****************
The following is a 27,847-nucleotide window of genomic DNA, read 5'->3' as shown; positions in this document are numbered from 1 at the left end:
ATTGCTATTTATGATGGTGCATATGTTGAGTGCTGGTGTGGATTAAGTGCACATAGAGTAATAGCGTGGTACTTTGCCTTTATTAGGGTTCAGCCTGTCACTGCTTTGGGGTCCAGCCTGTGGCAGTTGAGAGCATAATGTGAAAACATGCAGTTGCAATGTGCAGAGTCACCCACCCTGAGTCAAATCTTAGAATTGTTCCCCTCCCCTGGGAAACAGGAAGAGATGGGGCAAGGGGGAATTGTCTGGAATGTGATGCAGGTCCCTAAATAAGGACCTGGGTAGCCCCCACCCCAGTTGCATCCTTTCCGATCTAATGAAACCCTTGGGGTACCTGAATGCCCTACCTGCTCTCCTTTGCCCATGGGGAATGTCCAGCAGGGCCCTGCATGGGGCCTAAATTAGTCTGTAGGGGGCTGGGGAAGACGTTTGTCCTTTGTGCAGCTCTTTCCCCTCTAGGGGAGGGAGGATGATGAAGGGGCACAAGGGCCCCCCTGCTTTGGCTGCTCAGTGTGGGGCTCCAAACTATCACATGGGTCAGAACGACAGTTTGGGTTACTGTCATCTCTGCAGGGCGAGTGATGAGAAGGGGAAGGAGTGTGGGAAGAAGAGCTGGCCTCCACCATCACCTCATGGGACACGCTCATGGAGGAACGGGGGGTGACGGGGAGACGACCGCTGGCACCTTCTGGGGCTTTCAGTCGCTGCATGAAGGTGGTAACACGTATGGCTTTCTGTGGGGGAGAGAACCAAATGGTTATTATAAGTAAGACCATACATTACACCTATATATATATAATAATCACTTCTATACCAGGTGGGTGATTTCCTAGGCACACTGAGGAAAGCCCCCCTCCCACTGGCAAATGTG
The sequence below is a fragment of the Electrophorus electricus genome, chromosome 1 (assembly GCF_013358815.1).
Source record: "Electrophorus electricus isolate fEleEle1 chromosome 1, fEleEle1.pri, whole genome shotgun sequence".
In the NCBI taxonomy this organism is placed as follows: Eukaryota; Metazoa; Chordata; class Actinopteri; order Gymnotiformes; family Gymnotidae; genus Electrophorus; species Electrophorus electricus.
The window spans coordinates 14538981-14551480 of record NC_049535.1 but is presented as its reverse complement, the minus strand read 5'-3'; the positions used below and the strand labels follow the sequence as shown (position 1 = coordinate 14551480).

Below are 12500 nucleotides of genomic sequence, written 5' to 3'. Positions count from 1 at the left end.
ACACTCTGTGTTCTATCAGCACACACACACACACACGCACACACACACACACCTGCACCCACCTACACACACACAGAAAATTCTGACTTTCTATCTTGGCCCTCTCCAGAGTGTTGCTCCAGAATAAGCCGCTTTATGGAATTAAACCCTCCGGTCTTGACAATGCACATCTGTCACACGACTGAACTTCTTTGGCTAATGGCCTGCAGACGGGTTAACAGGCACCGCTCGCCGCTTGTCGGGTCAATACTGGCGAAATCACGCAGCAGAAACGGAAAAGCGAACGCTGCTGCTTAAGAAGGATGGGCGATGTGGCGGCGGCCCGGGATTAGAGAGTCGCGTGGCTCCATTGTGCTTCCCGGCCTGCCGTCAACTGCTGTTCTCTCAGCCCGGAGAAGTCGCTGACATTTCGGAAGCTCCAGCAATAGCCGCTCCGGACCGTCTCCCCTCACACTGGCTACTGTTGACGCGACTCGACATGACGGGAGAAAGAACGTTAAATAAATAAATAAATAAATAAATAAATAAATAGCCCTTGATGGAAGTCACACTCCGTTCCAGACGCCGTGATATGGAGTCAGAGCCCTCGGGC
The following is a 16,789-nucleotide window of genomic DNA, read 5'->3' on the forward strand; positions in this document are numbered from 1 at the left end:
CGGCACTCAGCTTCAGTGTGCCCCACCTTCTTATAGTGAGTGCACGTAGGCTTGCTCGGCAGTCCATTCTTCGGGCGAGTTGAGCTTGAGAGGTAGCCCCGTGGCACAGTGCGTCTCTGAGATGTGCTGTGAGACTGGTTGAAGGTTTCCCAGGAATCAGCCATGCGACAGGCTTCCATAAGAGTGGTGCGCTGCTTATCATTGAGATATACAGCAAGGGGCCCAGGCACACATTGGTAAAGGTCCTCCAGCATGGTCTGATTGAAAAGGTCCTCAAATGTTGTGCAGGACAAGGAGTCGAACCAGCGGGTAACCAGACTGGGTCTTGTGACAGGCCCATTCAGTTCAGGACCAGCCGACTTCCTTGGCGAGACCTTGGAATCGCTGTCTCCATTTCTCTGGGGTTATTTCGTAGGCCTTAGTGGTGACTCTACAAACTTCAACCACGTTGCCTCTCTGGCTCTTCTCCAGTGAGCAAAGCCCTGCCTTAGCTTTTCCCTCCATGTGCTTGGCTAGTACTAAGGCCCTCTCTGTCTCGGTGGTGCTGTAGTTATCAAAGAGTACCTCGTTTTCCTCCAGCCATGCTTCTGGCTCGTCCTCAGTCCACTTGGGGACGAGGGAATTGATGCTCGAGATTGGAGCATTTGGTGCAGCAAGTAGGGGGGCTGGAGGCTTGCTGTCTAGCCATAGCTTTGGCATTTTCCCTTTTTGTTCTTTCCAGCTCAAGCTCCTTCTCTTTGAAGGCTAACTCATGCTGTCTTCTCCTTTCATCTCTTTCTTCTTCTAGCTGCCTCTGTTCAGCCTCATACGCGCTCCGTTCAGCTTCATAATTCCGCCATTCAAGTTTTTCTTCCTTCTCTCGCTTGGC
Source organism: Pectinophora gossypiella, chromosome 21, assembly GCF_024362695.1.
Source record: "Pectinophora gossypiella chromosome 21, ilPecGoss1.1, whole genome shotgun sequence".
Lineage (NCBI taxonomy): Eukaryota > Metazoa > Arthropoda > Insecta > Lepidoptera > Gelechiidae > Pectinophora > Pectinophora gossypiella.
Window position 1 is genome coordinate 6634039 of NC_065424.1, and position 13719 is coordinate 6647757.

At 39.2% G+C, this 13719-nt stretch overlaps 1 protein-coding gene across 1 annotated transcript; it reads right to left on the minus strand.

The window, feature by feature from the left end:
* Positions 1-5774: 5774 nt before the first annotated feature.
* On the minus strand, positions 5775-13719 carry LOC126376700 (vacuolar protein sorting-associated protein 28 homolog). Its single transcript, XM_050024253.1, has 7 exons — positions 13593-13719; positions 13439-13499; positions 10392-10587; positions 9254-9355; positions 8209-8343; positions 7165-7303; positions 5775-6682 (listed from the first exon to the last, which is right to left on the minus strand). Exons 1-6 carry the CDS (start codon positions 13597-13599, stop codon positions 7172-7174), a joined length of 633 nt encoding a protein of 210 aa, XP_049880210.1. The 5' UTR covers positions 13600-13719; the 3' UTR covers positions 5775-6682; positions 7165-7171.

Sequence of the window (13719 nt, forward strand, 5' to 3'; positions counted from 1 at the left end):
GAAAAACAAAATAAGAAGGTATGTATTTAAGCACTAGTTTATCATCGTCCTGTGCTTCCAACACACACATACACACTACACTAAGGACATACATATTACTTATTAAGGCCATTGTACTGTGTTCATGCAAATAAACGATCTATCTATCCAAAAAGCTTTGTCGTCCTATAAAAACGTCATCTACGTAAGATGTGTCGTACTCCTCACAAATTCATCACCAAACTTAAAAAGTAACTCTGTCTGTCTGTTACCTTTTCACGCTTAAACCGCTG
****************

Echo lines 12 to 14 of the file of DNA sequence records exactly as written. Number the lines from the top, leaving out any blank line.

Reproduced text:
Source record: "Pectinophora gossypiella chromosome 21, ilPecGoss1.1, whole genome shotgun sequence".
Lineage (NCBI taxonomy): Eukaryota > Metazoa > Arthropoda > Insecta > Lepidoptera > Gelechiidae > Pectinophora > Pectinophora gossypiella.
Window position 1 is genome coordinate 6634039 of NC_065424.1, and position 13719 is coordinate 6647757.